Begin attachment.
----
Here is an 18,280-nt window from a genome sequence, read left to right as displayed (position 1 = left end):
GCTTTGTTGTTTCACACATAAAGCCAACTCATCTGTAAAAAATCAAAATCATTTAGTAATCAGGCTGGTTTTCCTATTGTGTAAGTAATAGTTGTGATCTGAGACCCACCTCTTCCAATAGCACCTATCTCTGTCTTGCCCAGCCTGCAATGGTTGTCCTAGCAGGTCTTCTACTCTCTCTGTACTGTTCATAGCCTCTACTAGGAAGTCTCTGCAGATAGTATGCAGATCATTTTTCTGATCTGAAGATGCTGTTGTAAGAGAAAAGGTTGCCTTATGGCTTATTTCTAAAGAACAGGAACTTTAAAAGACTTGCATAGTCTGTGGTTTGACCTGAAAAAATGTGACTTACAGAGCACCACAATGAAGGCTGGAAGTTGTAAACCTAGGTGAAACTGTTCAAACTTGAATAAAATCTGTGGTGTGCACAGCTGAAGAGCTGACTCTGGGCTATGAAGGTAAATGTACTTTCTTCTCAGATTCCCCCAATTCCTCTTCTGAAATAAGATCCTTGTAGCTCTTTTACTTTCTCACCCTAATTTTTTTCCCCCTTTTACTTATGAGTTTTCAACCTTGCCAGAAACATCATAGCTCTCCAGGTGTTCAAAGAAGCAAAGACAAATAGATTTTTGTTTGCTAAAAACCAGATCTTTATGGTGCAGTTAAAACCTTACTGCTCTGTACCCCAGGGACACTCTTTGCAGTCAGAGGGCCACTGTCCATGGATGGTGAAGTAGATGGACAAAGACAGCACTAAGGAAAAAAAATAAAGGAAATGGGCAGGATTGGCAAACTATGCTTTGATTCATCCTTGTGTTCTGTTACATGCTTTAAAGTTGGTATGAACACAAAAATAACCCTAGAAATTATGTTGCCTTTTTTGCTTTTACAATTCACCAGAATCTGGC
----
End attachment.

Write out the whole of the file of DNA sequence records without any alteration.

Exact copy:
Here is an 18,280-nt window from a genome sequence, read left to right as displayed (position 1 = left end):
GCTTTGTTGTTTCACACATAAAGCCAACTCATCTGTAAAAAATCAAAATCATTTAGTAATCAGGCTGGTTTTCCTATTGTGTAAGTAATAGTTGTGATCTGAGACCCACCTCTTCCAATAGCACCTATCTCTGTCTTGCCCAGCCTGCAATGGTTGTCCTAGCAGGTCTTCTACTCTCTCTGTACTGTTCATAGCCTCTACTAGGAAGTCTCTGCAGATAGTATGCAGATCATTTTTCTGATCTGAAGATGCTGTTGTAAGAGAAAAGGTTGCCTTATGGCTTATTTCTAAAGAACAGGAACTTTAAAAGACTTGCATAGTCTGTGGTTTGACCTGAAAAAATGTGACTTACAGAGCACCACAATGAAGGCTGGAAGTTGTAAACCTAGGTGAAACTGTTCAAACTTGAATAAAATCTGTGGTGTGCACAGCTGAAGAGCTGACTCTGGGCTATGAAGGTAAATGTACTTTCTTCTCAGATTCCCCCAATTCCTCTTCTGAAATAAGATCCTTGTAGCTCTTTTACTTTCTCACCCTAATTTTTTTCCCCCTTTTACTTATGAGTTTTCAACCTTGCCAGAAACATCATAGCTCTCCAGGTGTTCAAAGAAGCAAAGACAAATAGATTTTTGTTTGCTAAAAACCAGATCTTTATGGTGCAGTTAAAACCTTACTGCTCTGTACCCCAGGGACACTCTTTGCAGTCAGAGGGCCACTGTCCATGGATGGTGAAGTAGATGGACAAAGACAGCACTAAGGAAAAAAAATAAAGGAAATGGGCAGGATTGGCAAACTATGCTTTGATTCATCCTTGTGTTCTGTTACATGCTTTAAAGTTGGTATGAACACAAAAATAACCCTAGAAATTATGTTGCCTTTTTTGCTTTTACAATTCACCAGAATCTGGC